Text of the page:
Relatively few cells express the Lhx2 transgene in HFs of Tx-treated Z/Lhx2-GFP:CreER mice, which might explain why the HFs can enter telogen phase similar to the control HFs. A more robust expression of transgenic Lhx2 might give a different outcome, and this issue is being addressed at present. Moreover, the ability of cells expressing transgenic Lhx2 to migrate in the same manner as cells expressing endogenous Lhx2 might also explain why HFs prematurely initiate a new anagen phase. Thus, cells expressing transgenic Lhx2 would be close to the DP and convey epidermal signals to it, similar to the activation of the HG cells prior to anagen initation . Consequently the DP would signal back to epidermal cells since continuous signalling between epidermal cells and DP is required for hair formation ,. This could, in part, explain why relatively few Lhx2 expressing cells in postnatal HFs can induce endogenous Lhx2 expression in a cell nonautonomous manner and initiate anagen prematurely. Thus, in this mouse model initiation of anagen is promoted whereas the duration of anagen is not affected.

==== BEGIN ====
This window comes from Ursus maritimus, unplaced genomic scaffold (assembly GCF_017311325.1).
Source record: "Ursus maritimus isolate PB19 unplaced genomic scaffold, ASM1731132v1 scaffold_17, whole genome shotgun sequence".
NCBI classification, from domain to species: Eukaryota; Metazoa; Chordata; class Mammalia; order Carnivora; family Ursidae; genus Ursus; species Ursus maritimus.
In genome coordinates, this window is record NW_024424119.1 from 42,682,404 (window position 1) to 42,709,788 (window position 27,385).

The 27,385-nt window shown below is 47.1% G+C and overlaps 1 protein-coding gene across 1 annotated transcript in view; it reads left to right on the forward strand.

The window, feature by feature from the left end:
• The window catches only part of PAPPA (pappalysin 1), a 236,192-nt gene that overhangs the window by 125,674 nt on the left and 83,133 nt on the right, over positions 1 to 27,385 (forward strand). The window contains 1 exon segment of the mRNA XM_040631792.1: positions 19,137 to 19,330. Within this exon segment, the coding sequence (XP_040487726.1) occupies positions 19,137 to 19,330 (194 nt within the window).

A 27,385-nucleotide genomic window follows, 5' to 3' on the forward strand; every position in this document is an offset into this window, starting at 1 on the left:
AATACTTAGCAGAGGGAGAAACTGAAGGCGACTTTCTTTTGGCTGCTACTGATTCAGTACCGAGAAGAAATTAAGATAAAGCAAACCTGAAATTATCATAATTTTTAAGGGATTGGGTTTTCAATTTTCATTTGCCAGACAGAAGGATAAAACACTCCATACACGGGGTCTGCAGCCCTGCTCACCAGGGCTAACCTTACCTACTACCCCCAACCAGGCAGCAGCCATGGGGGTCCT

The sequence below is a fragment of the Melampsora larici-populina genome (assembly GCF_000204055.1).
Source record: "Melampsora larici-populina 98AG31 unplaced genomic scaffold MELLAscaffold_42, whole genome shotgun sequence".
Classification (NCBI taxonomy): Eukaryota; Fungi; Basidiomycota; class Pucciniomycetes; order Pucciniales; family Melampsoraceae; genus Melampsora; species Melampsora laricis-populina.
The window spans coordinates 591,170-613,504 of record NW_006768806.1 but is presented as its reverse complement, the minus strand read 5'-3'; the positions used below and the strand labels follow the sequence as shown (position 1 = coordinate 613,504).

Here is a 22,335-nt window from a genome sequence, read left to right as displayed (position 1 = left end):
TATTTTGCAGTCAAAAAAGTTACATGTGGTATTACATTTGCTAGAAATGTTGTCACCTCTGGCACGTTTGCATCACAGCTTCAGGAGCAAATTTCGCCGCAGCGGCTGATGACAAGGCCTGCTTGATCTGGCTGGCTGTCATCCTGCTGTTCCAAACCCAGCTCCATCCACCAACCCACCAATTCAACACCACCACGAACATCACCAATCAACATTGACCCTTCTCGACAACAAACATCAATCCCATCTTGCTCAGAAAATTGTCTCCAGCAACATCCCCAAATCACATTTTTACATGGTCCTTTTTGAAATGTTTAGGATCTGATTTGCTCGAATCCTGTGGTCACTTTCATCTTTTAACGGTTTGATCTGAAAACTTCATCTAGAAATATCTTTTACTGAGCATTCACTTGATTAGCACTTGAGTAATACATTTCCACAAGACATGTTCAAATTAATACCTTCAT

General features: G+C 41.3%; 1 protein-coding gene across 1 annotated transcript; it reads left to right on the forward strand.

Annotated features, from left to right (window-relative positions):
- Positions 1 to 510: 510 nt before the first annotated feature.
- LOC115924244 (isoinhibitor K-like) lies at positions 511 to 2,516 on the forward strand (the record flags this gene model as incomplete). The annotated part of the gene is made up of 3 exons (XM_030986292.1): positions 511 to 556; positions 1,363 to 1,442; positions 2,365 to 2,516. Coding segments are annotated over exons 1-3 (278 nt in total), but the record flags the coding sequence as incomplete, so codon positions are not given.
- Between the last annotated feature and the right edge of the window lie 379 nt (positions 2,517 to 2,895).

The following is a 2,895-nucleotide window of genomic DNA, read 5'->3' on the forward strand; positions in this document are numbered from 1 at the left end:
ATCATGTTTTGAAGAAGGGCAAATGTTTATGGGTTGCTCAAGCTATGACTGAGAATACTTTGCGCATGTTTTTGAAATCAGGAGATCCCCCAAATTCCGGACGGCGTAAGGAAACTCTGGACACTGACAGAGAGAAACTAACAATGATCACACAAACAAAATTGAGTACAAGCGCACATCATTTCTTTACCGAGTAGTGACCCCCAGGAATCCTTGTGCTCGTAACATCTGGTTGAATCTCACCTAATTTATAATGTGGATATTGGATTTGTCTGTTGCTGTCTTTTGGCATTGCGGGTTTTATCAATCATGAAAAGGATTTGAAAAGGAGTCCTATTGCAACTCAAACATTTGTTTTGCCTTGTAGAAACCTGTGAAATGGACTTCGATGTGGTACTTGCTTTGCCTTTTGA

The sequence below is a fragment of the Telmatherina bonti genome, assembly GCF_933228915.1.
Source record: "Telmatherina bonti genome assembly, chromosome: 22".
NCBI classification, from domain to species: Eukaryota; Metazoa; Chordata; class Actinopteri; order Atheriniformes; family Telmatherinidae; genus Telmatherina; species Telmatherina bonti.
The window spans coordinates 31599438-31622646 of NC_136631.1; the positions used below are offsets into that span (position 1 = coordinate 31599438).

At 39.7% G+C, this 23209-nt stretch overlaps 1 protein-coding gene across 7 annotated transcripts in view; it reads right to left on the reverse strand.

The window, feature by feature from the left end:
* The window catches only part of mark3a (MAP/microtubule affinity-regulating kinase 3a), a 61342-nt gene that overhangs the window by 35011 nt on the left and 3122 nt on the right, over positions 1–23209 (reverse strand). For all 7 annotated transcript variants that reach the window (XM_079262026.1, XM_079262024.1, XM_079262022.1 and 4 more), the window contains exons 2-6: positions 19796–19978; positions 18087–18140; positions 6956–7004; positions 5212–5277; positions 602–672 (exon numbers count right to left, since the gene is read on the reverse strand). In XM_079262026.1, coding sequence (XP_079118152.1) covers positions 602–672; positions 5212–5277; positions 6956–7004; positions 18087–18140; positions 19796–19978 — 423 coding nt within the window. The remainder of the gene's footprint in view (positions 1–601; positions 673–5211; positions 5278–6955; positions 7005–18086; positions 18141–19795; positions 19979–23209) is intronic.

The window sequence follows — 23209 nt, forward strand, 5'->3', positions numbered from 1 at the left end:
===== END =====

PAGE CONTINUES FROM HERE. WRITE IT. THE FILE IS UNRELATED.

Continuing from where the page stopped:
The Lhx2 loss-of-function models have revealed that Lhx2 is necessary for the progression of both anagen and morphogenesis. Since the Hedgehog, Wnt and Nog/BMP signalling pathways are important for anagen and morphogenesis initiation/progression –,,, we analysed whether any of these pathways were affected in the mutant HFs. However, no difference in expression of the central mediators of Nog/BMP, Hedgehog (Shh, Smo, Ptc1) or Wnt (Lef1) signalling could be observed between control and mutated HFs. Furthermore, activation of the respective pathways in mutant HFs was supported by the presence of the stabilized form of β-catenin that mediates Wnt signalling , expression of Ptc1 that is a downstream transcriptional target gene in Hedgehog signalling ,, and expression of Lef1, which is induced by Nog . Signalling via NF-κB induced by the Tumour Necrosis Factor (TNF) family of ligands is also an important pathway promoting HF morphogenesis . Although we have not directly analysed this pathway in mutant HFs, it is unlikely that Lhx2 is involved in this pathway since active NF-κB signalling induces expression of Shh , which is clearly expressed in both the conditional mutant as well as the hypomorphic mouse strain. Thus, as far as we can determine, loss of Lhx2 function does not disturb any major signalling pathway important for anagen initiation/progression or HF morphogenesis. Moreover, significant numbers of proliferating cells are present in the mutated HFs showing that the developmental arrest at anagen Sub-stage III cannot solely be due to lack of proliferating cells at this stage. Co-factor of LIM domain 2 (Clim2) is expressed in the ORS and the matrix cells and has been shown to physically interact with Lhx2 . Transgenic expression of a dominant negative Clim in the HF using a K14 promoter leads to a progressive hair loss during postnatal life due to aberrant HF differentiation and disrupted HF structure , revealing that other means to interfere with Lhx2 function also hampers hair formation. These data suggest that Lhx2 play a role in the differentiation/patterning of the HFs. Such a function of Lhx2 has previously been shown in the fetal liver where Lhx2, both in a cell autonomous and cell nonautonomous manner, is involved in the expansion, differentiation and organisation of all cellular components of the liver into a functional 3-dimensional structure . The exact mechanism(s) by which Lhx2 can regulate such complex processes in organ development is a central question in organogenesis.